Last night I was reading this manga, Oishii Kankei (“Delicious Relationship”), and two things there reminded me of my family: a family of three who love to eat out and explore new restaurants, and the girl who can’t cook (but she has a better sense of taste than me, it’s a story after all ;-)). I also got reminded of a ton of Japanese food, although the main plot revolves around French cuisine and a fictional restaurant in Tokyo called Petit Lapin (“Little Rabbit”). I’ve been in the mood for something comforting, and Little Mom wants to have some Japanese food that isn’t sushi, so we decided on Kata Robata for our Christmas Eve. Actually Oanh recommended this place to me just before my flight to Houston, and I trust her when it comes to the Land of the Rising Sun. My dad’s opinion today? He had to come whether he wanted to or not. That’s Beauty #27 of a family of three: odd number makes decisions come easy.
Thank goodness, he liked it here. Or should I say, he *loved* the kakuni don.
The rice, wet with the runny yolk of a 60-degree soft-boiled, was aptly seasoned by the rich sauce of the sweetly soy-braised slow-cooked pork belly (kakuni). The kakuni was a tad too fatty, but the seasoning strikes home just right. Little Mom fancied the juicy shiitake, and Mai the crunchy pickled radish. A little something for everyone makes the don truly comfort food.
The cold plate. At first they hesitated (Vietnamese don’t like things raw), but the American Kobe beef carpaccio charmed The Parents at first bite. They said it’s the thinness of the slices, whose texture reminded me of salmon sashimi, but I think it’s the olive oil dressing and the yuzu juice.
Brought forth at the same time with the yakitori was the fois gras and unagi. At first I was debating between this and the miso-crusted bone marrow, but Little Mom, an eel fan, cast her vote on the former, which also has bone marrow, in powder form. The accompanying pickled apple and the huckleberry sauce were more high school cheerleaders than Broadway stars. That big fat slab of foie gras needed some searing and slicing to pair with the delicate unagi. But the bone marrow powder was rather perfect: it had the salty richness of katsuobushi, the creamy innocence of feta cheese, and the fluffy, melting texture of snow.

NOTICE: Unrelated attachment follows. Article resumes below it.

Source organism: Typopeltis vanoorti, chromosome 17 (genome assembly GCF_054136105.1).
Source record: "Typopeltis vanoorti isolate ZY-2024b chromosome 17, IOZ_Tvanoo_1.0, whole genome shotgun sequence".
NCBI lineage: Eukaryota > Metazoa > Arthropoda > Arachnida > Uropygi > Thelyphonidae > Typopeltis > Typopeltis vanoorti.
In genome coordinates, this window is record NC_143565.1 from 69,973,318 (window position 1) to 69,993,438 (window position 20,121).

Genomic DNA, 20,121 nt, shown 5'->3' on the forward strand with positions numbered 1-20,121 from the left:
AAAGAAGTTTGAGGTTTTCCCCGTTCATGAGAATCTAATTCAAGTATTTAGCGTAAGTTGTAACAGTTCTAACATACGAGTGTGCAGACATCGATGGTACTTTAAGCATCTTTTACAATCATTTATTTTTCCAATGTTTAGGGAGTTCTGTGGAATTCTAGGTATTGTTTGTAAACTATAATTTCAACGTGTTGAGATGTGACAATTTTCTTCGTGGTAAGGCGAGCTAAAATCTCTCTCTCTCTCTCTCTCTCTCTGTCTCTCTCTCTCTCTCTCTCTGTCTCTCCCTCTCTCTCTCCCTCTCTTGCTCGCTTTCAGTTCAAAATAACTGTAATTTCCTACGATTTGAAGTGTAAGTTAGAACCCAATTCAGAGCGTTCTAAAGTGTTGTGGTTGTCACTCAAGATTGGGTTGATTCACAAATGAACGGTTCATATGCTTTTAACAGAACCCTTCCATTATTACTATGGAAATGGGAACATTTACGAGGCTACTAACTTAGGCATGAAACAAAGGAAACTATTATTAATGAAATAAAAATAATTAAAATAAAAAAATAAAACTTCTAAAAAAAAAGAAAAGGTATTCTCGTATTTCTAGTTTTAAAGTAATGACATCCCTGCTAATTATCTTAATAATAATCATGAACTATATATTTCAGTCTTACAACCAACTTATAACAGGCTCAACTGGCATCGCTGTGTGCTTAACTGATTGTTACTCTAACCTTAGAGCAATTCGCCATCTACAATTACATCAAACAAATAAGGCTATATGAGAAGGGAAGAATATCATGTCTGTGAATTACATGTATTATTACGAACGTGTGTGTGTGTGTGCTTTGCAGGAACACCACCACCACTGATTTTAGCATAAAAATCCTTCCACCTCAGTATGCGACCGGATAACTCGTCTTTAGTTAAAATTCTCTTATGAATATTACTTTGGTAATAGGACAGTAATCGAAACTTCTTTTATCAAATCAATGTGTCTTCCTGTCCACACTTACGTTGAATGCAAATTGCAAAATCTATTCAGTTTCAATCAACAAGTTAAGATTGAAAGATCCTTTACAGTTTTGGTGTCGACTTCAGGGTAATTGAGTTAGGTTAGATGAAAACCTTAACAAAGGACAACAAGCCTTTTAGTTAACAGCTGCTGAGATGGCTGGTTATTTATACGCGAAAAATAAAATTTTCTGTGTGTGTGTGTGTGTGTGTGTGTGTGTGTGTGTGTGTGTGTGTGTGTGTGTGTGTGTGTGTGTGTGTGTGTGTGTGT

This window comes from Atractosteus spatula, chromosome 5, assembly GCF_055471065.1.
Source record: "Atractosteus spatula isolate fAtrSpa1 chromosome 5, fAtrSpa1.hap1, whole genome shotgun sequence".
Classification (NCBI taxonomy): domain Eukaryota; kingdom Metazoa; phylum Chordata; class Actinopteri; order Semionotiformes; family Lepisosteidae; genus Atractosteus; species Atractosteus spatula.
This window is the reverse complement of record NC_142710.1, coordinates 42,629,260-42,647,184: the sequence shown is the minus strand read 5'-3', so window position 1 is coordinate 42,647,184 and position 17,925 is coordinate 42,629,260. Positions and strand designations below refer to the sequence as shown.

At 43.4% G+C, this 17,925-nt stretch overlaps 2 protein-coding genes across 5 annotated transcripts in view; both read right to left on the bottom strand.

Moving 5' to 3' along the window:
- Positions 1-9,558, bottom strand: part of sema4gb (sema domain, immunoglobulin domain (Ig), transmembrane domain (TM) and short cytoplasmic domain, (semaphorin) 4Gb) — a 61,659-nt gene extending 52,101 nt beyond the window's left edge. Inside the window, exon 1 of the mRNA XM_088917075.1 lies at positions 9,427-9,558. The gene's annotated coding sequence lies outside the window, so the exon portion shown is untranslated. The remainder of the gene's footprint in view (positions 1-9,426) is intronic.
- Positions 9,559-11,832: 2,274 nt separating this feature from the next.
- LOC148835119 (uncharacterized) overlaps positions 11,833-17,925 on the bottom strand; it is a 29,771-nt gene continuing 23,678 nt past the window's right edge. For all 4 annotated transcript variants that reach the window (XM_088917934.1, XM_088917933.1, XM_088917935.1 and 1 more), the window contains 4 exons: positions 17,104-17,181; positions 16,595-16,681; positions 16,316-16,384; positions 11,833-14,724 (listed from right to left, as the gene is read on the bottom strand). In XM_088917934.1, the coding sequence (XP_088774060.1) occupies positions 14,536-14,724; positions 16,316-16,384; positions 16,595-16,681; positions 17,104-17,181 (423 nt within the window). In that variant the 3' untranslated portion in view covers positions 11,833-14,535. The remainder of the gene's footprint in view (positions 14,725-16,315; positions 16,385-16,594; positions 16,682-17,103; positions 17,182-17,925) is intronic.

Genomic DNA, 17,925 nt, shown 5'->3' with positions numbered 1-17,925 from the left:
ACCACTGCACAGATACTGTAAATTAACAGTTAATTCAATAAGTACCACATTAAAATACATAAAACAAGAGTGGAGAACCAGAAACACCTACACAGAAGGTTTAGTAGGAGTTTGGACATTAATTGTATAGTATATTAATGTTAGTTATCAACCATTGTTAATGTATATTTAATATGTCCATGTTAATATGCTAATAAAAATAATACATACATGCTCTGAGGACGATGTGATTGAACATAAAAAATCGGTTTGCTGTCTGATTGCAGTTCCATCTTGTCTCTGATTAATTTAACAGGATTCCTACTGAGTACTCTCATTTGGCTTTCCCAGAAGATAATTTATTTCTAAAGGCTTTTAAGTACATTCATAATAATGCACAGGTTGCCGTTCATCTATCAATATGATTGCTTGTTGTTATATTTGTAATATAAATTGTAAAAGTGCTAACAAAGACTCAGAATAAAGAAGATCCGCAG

The starter didn’t arrive until almost the end (it would have been the end if we didn’t also order a shoyu ramen). But it was well worth the wait. Little Mom placed this uni chawanmushi top of tonight’s dinner mainly for its yuzu egg custard and ginkgo nuts. The chicken and shrimp bits were not too necessary, but the uni was fresh.
And a bowl of noodle soup to wash everything down. The broth erred on the salty side but the charsiu pork was perfect. No menma (bamboo shoot), and the noodles were more straight than curly. It’s a hearty bowl and just fatty enough to make Dad happy.
For dessert, our host tried to lure us into either a fancy chocolate roll (with coffee cream, red bean puree and lemon gel) or a liquid-nitrogened white chocolate namelaka (with green tea streusel and huckleberry curd), but I insisted on the December 24 special: black sesame panna cotta, topped with mango sorbet, candied sesame, sesame soil, and ginger foam. I’ve never had any bad sesame treats, and this springy, fragrant, sweet but mild one is another triumph. The mango sorbet is bit tart like a puffy porcupine: it’s from a real fresh mango (yes, as opposed to a fake one).
I think we’ve done pretty well covering all bases: rice, noodle, seafood, chicken, pork, beef, from street to posh, from East to West. What does this dinner have to do with Oishii Kankei? Nothing. I just wanted to mention a manga worth reading for food fans.
How many stars for this restaurant? Like Imamura-san said about Petit Lapin: One. The food is good.
Address: Kata Robata
3600 Kirby Dr. Suite H
Houston, TX 77098
The damage: dinner for 3 – $84.44